Uzbekistan is pressing forward with bringing together solar specialists from around the world to share ideas on research on solar power. Later this month the ’Physics-Sun’ Scientific Industrial Association is holding an international conference covering collateral solar issues of magnetism and superconductivity in the Academy of Mamun in Khiva. The Uzbek government, the Uzbek Academy of Sciences and Cambridge University are sponsoring the seminar, which is expected to bring together 120 participants from 70 nations.
Uzbekistan also has a potential partner in developing its burgeoning interest in solar -- its rising trade partner China. In 2006 China passed the United States to become the world`s third-largest producer of solar panels, behind Germany and Japan. While the costs of polysilicon, the chief material in photovoltaic solar panels, remains high, some specialists estimate that costs could fall 40 percent in the next few years as purified polysilicon production is boosted by more than a dozen companies in Europe, China, Japan and the United States, with many analysts speculating that China, with its industrial base and lower labor costs, will quickly develop a commanding lead in the field. Chinese solar-cell makers already export 90 percent of their output to Germany, Japan the United States and other countries, surging a ten-fold increase in prices for polysilicon to US$200-300 per kilogram. Chinese-Uzbek trade has similarly expanded; during January-July 2006, the volume of bilateral trade soared to US$659 million, a 62.6 percent gain from the same period in 2005.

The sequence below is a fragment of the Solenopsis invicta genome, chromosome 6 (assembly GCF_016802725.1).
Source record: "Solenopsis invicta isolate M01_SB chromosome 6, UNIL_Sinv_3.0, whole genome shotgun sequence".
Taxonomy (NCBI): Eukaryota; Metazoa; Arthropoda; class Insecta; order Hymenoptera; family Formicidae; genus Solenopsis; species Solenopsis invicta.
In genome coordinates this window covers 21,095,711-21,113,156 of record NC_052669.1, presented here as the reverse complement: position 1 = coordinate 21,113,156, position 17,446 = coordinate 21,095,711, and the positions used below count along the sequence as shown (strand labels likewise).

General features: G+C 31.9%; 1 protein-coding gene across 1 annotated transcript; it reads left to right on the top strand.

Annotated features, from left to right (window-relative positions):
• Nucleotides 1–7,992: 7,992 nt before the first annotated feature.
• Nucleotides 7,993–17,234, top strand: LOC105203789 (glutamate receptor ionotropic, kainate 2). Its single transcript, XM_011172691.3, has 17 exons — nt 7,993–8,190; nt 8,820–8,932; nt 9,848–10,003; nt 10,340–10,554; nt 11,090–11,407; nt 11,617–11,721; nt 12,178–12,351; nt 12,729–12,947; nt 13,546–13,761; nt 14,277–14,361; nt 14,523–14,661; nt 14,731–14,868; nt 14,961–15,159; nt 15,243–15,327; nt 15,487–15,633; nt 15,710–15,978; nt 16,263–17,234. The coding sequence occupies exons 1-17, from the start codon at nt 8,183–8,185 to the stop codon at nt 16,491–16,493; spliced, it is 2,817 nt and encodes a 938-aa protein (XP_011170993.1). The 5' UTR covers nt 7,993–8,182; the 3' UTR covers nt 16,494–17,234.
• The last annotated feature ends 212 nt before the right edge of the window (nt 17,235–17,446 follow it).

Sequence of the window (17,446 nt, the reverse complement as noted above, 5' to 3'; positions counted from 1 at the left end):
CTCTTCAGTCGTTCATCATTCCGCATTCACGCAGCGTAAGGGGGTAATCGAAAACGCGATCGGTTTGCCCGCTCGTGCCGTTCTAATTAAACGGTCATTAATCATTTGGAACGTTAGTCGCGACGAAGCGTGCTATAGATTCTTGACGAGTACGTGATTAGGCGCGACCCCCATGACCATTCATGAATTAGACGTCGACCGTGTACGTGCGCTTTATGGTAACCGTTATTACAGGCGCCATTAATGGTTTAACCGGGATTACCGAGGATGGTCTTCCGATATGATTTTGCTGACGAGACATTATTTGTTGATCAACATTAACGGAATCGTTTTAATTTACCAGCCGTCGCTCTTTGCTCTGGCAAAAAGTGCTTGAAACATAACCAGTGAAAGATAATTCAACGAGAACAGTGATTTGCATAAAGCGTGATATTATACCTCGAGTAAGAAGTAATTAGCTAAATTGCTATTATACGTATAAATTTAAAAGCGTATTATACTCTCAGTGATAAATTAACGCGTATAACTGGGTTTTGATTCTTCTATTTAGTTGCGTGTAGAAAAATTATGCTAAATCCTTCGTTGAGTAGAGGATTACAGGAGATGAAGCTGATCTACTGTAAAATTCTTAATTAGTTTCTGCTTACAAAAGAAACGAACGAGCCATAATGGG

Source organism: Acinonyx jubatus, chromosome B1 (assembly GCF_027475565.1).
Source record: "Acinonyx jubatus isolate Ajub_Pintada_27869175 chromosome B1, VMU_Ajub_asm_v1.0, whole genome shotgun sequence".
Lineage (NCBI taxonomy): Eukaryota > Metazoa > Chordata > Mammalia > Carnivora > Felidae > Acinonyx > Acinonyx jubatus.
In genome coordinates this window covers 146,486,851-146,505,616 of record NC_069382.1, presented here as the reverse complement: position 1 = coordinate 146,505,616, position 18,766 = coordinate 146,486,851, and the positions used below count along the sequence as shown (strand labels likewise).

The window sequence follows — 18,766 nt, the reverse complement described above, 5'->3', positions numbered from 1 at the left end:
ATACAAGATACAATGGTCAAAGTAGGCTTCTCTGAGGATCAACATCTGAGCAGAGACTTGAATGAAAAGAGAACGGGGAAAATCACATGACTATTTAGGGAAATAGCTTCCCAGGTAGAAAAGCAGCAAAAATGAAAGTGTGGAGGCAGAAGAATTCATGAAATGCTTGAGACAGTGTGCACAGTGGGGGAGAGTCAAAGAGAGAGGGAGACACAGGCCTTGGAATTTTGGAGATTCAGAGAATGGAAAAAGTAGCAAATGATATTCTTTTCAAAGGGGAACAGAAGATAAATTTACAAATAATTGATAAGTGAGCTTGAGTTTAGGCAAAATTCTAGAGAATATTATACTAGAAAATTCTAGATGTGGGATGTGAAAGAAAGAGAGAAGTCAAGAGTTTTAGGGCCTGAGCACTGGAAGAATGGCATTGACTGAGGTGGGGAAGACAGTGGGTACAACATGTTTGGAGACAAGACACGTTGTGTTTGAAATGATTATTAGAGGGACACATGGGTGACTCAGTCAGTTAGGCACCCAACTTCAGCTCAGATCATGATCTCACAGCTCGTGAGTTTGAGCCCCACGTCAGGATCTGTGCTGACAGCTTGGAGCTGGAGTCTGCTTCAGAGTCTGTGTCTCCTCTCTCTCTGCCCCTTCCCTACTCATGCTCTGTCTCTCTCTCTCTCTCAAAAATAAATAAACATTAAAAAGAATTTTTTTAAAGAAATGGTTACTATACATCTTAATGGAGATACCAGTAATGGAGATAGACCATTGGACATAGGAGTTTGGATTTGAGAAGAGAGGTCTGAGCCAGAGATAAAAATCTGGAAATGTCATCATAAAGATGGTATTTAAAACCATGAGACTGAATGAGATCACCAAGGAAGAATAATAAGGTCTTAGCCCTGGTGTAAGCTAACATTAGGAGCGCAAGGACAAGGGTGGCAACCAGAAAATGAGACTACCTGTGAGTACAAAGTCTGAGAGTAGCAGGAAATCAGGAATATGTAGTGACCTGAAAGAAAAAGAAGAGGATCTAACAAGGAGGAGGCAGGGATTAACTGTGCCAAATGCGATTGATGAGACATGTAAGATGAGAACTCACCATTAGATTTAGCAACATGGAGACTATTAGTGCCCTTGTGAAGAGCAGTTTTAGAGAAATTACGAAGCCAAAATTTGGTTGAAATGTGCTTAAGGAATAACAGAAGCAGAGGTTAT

Sad to say, there seems to be a nexus between energy and terrorism, and the issue has even indirectly touched Uzbekistan`s growing interest in solar power. On Aug. 15 German authorities arrested Tolga Durbin, a 29-year-old German of Turkish descent, and charged him with incitement to violence after his deportation from Pakistan, where on June 10 he was arrested on the Iranian-Pakistani frontier. Durbin, born in Turkey, introduced his friend Fritz Gelowicz, whom he knew from working in Gelowicz`s father`s solar heating firm in Ulm, to radical Islam. On Sept. 4 Gelowicz along with German Muslim convert Daniel Martin Schneider and Turkish citizen Adem Yilmaz were taken into custody. German authorities allege that the men were members of the anti-Uzbek Islamic Jihad Union and received terrorist training in Pakistan, after which they returned to Germany and procured 1,500 pounds of hydrogen peroxide to fashion into explosives to attack U.S. military installations in Germany.
Both terrorism and renewable energy resources are global problems. Power generation can in itself be a tool to combat terrorism, as it produces a rising standard of living for those with access to it. As the world searches for acceptable alternatives to increasingly expensive fossil fuels, nations previously seen as marginal players in the global energy market will increasingly come to the fore. Given its expertise and abundant sunshine, the future of Uzbek solar power looks bright indeed.